Mavic Exalith, DT OXiC, Campy/Fulcrum Mille, and AForce all use very similar coatings. The first three are done in the same exact place by the same exact people, yet the common intel is that Exalith lasts forever and Campy coating rubs off right away. Must be brake pads I think. HED's Turbine tracks are a completely different approach, not even really similar.

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    Thanks.

  16. #16
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    Quote Originally Posted by November Dave View Post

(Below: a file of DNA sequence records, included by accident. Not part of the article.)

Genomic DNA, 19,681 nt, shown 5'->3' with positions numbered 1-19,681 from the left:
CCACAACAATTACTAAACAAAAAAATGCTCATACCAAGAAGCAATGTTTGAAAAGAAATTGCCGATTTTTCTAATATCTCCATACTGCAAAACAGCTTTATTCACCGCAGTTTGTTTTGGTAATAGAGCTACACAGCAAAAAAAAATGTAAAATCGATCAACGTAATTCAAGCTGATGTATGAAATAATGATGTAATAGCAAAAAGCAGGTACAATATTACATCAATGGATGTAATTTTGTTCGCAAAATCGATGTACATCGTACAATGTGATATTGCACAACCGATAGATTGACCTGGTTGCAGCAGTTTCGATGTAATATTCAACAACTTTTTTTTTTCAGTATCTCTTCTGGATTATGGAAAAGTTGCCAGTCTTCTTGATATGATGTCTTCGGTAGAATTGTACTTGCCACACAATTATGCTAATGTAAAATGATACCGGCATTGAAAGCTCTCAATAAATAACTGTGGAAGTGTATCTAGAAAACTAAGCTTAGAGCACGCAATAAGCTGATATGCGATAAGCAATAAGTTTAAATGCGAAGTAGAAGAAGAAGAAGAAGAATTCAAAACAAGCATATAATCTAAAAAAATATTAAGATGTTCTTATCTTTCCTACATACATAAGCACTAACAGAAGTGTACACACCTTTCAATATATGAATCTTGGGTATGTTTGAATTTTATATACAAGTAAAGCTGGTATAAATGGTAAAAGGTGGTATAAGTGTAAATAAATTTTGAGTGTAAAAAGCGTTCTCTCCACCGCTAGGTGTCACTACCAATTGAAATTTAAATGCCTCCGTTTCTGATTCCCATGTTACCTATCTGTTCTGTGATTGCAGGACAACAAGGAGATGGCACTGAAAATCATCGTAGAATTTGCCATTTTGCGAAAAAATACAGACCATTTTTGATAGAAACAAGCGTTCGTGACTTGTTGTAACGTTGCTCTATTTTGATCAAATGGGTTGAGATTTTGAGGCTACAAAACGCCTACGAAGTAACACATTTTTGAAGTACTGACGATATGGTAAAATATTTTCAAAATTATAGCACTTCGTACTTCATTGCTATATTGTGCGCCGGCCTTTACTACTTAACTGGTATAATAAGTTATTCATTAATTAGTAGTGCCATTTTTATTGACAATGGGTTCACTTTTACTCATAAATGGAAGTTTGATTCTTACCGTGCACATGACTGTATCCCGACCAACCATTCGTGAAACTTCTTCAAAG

I did way worse damage to a supposedly durable anodized brake track in about .570 miles. Actually more like 1/4 of that.

    The other thing to consider is that once the coating is gone, you still have more or less the entire life span of the normal brake track left.
    I'm not sure if you're talking about the same type of coloration/coating as H Plus Son Archetypes have but in the end it's the same 'issue'. I've had and still have several of those over the years and for the life of me can't understand why people get bent about the brake track going from black to silver.

  17. #17
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    Quote Originally Posted by November Dave View Post
    Click image for larger version. 

Name:	track.jpg